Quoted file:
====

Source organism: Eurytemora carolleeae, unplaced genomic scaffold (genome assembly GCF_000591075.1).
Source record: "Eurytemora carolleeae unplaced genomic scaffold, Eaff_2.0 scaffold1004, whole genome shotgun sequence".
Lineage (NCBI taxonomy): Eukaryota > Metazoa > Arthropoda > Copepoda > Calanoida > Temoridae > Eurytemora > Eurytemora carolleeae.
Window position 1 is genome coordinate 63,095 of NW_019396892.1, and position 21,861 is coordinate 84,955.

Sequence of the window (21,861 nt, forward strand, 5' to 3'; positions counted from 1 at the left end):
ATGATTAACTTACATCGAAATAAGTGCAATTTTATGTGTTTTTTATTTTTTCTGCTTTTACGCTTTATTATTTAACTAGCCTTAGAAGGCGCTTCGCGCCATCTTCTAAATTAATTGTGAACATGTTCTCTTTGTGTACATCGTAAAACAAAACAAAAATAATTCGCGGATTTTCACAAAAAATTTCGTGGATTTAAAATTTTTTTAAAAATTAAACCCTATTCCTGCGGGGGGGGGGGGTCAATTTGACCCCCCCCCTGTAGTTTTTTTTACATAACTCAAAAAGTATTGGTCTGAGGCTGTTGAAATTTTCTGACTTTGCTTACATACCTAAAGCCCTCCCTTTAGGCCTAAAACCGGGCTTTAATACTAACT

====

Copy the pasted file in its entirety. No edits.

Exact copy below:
Source organism: Eurytemora carolleeae, unplaced genomic scaffold (genome assembly GCF_000591075.1).
Source record: "Eurytemora carolleeae unplaced genomic scaffold, Eaff_2.0 scaffold1004, whole genome shotgun sequence".
Lineage (NCBI taxonomy): Eukaryota > Metazoa > Arthropoda > Copepoda > Calanoida > Temoridae > Eurytemora > Eurytemora carolleeae.
Window position 1 is genome coordinate 63,095 of NW_019396892.1, and position 21,861 is coordinate 84,955.

Sequence of the window (21,861 nt, forward strand, 5' to 3'; positions counted from 1 at the left end):
ATGATTAACTTACATCGAAATAAGTGCAATTTTATGTGTTTTTTATTTTTTCTGCTTTTACGCTTTATTATTTAACTAGCCTTAGAAGGCGCTTCGCGCCATCTTCTAAATTAATTGTGAACATGTTCTCTTTGTGTACATCGTAAAACAAAACAAAAATAATTCGCGGATTTTCACAAAAAATTTCGTGGATTTAAAATTTTTTTAAAAATTAAACCCTATTCCTGCGGGGGGGGGGGGTCAATTTGACCCCCCCCCTGTAGTTTTTTTTACATAACTCAAAAAGTATTGGTCTGAGGCTGTTGAAATTTTCTGACTTTGCTTACATACCTAAAGCCCTCCCTTTAGGCCTAAAACCGGGCTTTAATACTAACT